Hankins takes road to Alice Lloyd to continue his baseball career
Published 11:31 pm Friday, June 19, 2020
PEDRO — It was the legendary Hall of Fame catcher Yogi Berra who once said, “When you come to a fork in the road, take it.”
Logan Hankins was on the road to college football when he came to a fork in the road. But in this case, he knew what was waiting at the end of each road.
The Rock Hill Redmen senior athletic standout said he actually started talking with Muskingum University and Wittenberg University about playing football. But then that fork in the road popped up in his path.
“When baseball came around, I went and visited (Alice Lloyd) and had a workout and I loved the campus, I loved the coaches and I just loved the overall area. It just felt like home. It felt just like a Rock Hill,” said Hankins.
“I go to Rock Hill. I’m a country boy and that’s just how that campus was. It was just a win for me.”
Hankins made it a win for his future as he signed a letter-of-intent to play for the Eagles.
Hankins was a first team All-Ohio Valley Conference selection last season and first team All-Southeast District.
He pitched the team to the district semifinals last season but had to leave the game in the 8th inning due to the mandatory pitch count.
The Eagles’ coaching staff was very impressed with the Hankins’ pitching but he believes he’ll also play second base and shortstop along with pitching.
“I just want to play,” he said.
Eagles’ assistant coach David Hatfield said Hankins made an outstanding first impression when he worked out for the coaching staff.
“The biggest thing I see with him right now with the situation with COVID is all our spring sports were canceled, so all our kids were able to get an extra year of eligibility,” said Hatfield.
“I can see for him to come in and be a relief guy for us on varsity. He’s got a great arm. When he came in and worked out for us his fastball was good, he had a really good breaking ball, and when I saw him I said, ‘This guy can help us.’ If he comes in and produces, he can help us. I had a really good first impression of him and I was really excited about it.
“We lost some arms and we had some seniors who decided not to come back. In the long run, pitching is our biggest thing. So, when all this came down, we had to find some pitching. Logan came in and it worked out to have the kind of quality arm that he has that can help us out.”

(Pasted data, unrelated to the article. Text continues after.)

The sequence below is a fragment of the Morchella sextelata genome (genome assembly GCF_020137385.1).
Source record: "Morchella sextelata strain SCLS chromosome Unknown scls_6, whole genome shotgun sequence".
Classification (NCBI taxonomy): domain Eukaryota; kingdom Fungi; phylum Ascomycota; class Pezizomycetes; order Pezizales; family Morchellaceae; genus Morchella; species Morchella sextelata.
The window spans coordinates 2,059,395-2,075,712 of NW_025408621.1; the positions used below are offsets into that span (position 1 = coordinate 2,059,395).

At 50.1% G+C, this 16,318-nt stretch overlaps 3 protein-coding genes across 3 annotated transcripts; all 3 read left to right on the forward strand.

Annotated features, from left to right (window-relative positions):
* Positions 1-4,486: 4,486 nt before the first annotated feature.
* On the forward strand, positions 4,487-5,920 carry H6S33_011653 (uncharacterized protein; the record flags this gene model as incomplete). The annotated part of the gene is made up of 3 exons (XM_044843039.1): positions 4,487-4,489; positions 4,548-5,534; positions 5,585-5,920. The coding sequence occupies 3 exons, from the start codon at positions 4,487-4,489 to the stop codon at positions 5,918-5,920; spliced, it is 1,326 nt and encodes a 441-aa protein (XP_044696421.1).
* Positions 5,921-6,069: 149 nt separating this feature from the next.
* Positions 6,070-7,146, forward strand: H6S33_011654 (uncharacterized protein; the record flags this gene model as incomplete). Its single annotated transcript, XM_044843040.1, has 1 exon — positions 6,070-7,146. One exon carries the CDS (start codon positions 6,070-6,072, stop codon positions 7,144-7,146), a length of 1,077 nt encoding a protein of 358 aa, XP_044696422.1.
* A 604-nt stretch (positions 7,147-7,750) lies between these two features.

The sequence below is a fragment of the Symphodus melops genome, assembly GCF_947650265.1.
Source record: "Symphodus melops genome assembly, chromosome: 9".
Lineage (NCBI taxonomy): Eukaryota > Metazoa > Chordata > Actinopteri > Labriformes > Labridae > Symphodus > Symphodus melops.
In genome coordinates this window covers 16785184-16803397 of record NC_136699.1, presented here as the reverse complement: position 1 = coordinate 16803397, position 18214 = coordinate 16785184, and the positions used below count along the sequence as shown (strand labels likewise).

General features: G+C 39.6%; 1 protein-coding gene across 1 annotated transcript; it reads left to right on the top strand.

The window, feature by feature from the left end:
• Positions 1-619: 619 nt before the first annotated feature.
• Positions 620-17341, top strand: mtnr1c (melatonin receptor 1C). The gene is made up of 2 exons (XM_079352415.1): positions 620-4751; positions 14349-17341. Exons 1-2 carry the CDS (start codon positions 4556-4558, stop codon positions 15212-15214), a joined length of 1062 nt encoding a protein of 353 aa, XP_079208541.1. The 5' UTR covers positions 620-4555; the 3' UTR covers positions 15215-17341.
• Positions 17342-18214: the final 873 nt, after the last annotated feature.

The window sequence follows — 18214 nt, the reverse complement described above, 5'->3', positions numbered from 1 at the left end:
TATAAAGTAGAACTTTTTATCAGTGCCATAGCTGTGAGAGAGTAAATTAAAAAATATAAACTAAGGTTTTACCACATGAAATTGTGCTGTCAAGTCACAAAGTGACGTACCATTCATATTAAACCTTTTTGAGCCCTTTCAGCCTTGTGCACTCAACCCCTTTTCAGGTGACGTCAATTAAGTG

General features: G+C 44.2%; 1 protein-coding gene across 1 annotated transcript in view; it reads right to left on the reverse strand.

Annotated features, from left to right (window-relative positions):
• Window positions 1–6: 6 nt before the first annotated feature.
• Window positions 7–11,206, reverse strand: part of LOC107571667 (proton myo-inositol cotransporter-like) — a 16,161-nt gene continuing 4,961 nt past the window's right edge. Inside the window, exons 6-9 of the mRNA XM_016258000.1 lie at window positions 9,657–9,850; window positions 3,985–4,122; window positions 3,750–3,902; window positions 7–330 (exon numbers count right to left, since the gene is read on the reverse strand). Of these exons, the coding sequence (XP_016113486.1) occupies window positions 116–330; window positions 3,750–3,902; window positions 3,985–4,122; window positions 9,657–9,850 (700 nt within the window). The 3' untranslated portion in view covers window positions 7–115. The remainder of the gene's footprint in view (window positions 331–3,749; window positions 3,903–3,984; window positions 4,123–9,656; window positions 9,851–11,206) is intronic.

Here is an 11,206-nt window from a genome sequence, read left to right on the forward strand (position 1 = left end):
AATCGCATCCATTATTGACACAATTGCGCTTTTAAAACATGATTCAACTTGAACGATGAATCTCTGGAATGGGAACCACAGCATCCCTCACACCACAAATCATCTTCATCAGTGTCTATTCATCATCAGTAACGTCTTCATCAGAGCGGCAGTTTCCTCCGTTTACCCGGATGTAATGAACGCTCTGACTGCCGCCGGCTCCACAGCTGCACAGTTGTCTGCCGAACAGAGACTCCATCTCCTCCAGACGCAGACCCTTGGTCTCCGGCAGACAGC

Hankins is a three-sport standout who also played football and basketball.
He ran for more than 1,000 yards but then broke his back in his sophomore year and then broke his thumb this past season.
“I’m going to have back problems the rest of my life. I can’t even sit in a desk or lay in a bed for a long period of time without it starting to ache. I feel like an old man already,” said Hankins with a chuckle.
The Eagles are a NAIA program and members of the River States Conference along with Rio Grande, Asbury, Brescia, Carlow, Indiana-East, Indiana-Kokomo, Indiana-Southeast, Midway, Ohio Christian, Point Park and West Virginia Tech.
Hankins’ cousin Seth Nichols plays for Ohio Christian University.
“Seth is a catcher. He’s a year above me,” said Hankins. “We’re a close family. We’ll get on each other, but it’s all fun.”
Hankins said he is fortunate to have the opportunity to play college baseball, especially after the disappointment of missing his senior season when spring sports were canceled due to the coronavirus pandemic.
“Everything happens for a reason. I try not to stress myself out with something I can’t control. I’m trying to stay positive,” said Hankins.
“I am going off to college and I am going to play baseball and some of my teammates will never play the game of baseball again. Safety is above everything else and I understand that as much as it hurts.”
The Eagles have seven seniors — five of whom are pitchers — and several fourth-year juniors who are all expected to graduate and won’t return even if given an extra year due to the Coronavirus.
Hatfield said they have no problem with Hankins looking to be a two-way player. However, he said the landscape of the program changed when the coronavirus caused the cancellation of all spring sports.
“With everything going on, a lot can change. As far as with him hitting and us returning a lot of starters back, he’ll probably be a guy who plays jayvee so that he can hit, he can play a position, but as far as varsity he’ll be a guy on the mound,” said Hatfield.
“Now, with that being said, that could change because he could come in and win a spot. If he does, great. That’s what we want. We give all our guys a chance. If you want to be a two-way player, go right ahead. If you can hit, that’s what we want. That’s what we see with Logan and working at two spots. But when it comes down to crunch time, unless we see something different, we see him as a pitcher on the mound for us and he could really help us.”
Hankins plans to work hard and prove he can be a two-way player.
“I’m going to work my tail off and get better every day and prove that I’m better than just OVC and I’m better than just playing around here,” he said.
Hankins plans to major in Criminal Justice but he said it’s not etched in granite.
“That’s the plan right now, but I’m sure that once I get there and see all the other opportunities my mind will change a couple of times,” said Hankins.